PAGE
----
An open letter to our legislators

Dear members of the U.S. Congress:

Would it be an imposition on all of you to ask that you read this letter I have written? I’m not calling out names or parties or affiliations or gender. I’m not mad at anyone, although my blood boils when I hear about mistreatment happening to those who are sick, poor or mentally ill. It reflects on the society I am so much a part of. It demeans me, and you, when suffering occurs as a choice made by one person (or group) onto another who is weaker or vulnerable.

However, that’s not why I’m writing to you. Rather, it is important to me that I try, with all my heart, to express what I feel about this country, my place in it and your place in it. The ancestors I hold dear, who worked and fought and died so I could have a place here, are in my thoughts. They didn’t know me, but they are fabricated in my blood and are part of me.

I hear myself being referred to as a generic “American person,” as though you, who refer to me that way, are one thing and I am another. As though you know me, and you know what I want and need. If I were you, I would stop that. 


If you use the term “American people,” please include yourself in that catch phrase. Your exalted sphere doesn’t change the fact that you and I are basically little beings roaming the earth, trying to find stability in a huge storm, trying to raise and protect our children so they will be happy and independent, curious, honest and courageous, doing all the things we have to do to survive and live our birthright of happiness, life and liberty. 

You thrive in a climate of debate and rules of order and have to struggle to raise enough money to keep your jobs. So, surely you have to make concessions to someone who has the money or power to keep you in your position. 

I’m sure some of you really believe in the American Way of Life to such an extent that you think by being a member of Congress you can change that American Life as you think it should be. I assume the jobs you are doing mean something to you.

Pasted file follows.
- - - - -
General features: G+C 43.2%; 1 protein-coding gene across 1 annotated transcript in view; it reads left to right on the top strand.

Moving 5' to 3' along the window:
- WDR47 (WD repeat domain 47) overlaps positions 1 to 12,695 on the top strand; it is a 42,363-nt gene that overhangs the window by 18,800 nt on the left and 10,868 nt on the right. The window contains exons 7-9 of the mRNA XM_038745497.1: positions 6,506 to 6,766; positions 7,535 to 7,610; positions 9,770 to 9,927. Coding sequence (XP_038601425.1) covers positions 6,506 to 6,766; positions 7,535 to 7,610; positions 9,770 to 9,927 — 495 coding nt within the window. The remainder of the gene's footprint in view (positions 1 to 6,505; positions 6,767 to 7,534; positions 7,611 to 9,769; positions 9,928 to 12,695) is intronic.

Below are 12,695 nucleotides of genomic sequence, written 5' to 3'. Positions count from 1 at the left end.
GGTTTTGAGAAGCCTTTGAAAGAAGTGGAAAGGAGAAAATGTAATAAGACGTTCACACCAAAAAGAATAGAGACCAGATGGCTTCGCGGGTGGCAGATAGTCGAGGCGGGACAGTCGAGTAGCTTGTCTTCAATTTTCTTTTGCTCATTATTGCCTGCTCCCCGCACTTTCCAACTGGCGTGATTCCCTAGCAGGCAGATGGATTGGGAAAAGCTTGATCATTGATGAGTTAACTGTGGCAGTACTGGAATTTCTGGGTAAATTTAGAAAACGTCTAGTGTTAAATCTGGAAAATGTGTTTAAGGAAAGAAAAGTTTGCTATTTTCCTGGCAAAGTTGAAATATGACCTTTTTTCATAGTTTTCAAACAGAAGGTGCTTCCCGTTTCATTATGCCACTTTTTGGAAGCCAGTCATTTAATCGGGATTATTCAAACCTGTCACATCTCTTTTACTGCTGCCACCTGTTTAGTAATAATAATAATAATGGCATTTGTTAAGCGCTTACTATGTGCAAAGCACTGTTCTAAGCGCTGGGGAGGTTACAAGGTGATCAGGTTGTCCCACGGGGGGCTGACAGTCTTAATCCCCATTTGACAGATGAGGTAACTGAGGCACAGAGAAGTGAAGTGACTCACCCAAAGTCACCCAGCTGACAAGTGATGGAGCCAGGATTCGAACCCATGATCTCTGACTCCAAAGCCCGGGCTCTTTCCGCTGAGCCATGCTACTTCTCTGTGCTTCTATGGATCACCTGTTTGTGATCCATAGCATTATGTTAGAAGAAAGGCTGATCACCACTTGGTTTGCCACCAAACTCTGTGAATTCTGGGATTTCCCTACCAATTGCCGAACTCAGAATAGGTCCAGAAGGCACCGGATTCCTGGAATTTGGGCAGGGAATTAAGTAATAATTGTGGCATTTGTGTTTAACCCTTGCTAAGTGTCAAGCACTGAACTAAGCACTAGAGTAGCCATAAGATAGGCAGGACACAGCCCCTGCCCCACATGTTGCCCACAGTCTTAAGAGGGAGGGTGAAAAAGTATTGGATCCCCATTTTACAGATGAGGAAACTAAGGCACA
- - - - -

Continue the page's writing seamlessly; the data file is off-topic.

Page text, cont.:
Yet, to me, you are often doing your jobs in ways that don’t include conviction, courage or honesty. My sense is that as long as you get hired over and over to do your job in Congress, the better you feel about yourselves, and the less you have feelings about why you’re there in the first place.

I’m beginning my seventh decade on Earth. For the most part, I am that happy, independent, curious, brave and honest person I tried to raise my child to be. All I’m asking you to do, dear Congress, is to realize that my life and yours are entwined more closely than you realize. What happens to me out here, in this turmoil and uncertainty, is also happening to you. 

Your decisions erode away the basics of who I am, leaving me scared and uncertain and painfully aware of how vulnerable I am. 

You, too, are holding fast to an uncertain future; you, too, are vulnerable to the capriciousness of the human condition. So I am asking you to tread carefully, to realize how deeply your decisions will affect me, and all of us, and to think about who you are when you make that final call.


Jane Bean lives in Cornwall, Conn. She has her own business, The Serene Bean, which provides home service and catering.